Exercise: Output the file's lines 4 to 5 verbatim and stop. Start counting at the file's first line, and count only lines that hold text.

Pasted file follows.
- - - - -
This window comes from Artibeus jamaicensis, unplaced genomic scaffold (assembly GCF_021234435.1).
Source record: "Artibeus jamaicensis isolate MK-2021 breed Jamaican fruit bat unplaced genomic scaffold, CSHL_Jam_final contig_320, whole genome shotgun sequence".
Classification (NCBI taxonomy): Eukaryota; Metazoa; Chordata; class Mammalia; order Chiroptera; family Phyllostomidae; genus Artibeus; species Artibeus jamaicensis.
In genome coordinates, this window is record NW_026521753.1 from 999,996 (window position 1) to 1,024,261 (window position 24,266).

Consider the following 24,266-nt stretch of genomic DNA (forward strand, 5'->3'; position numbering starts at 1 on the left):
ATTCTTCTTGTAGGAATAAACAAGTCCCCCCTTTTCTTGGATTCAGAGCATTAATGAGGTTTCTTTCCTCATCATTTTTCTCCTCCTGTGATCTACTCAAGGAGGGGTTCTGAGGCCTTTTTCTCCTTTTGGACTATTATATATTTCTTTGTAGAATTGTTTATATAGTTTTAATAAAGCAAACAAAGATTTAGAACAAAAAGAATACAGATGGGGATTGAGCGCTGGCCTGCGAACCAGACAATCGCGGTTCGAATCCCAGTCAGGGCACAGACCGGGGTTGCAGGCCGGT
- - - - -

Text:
In genome coordinates, this window is record NW_026521753.1 from 999,996 (window position 1) to 1,024,261 (window position 24,266).

Consider the following 24,266-nt stretch of genomic DNA (forward strand, 5'->3'; position numbering starts at 1 on the left):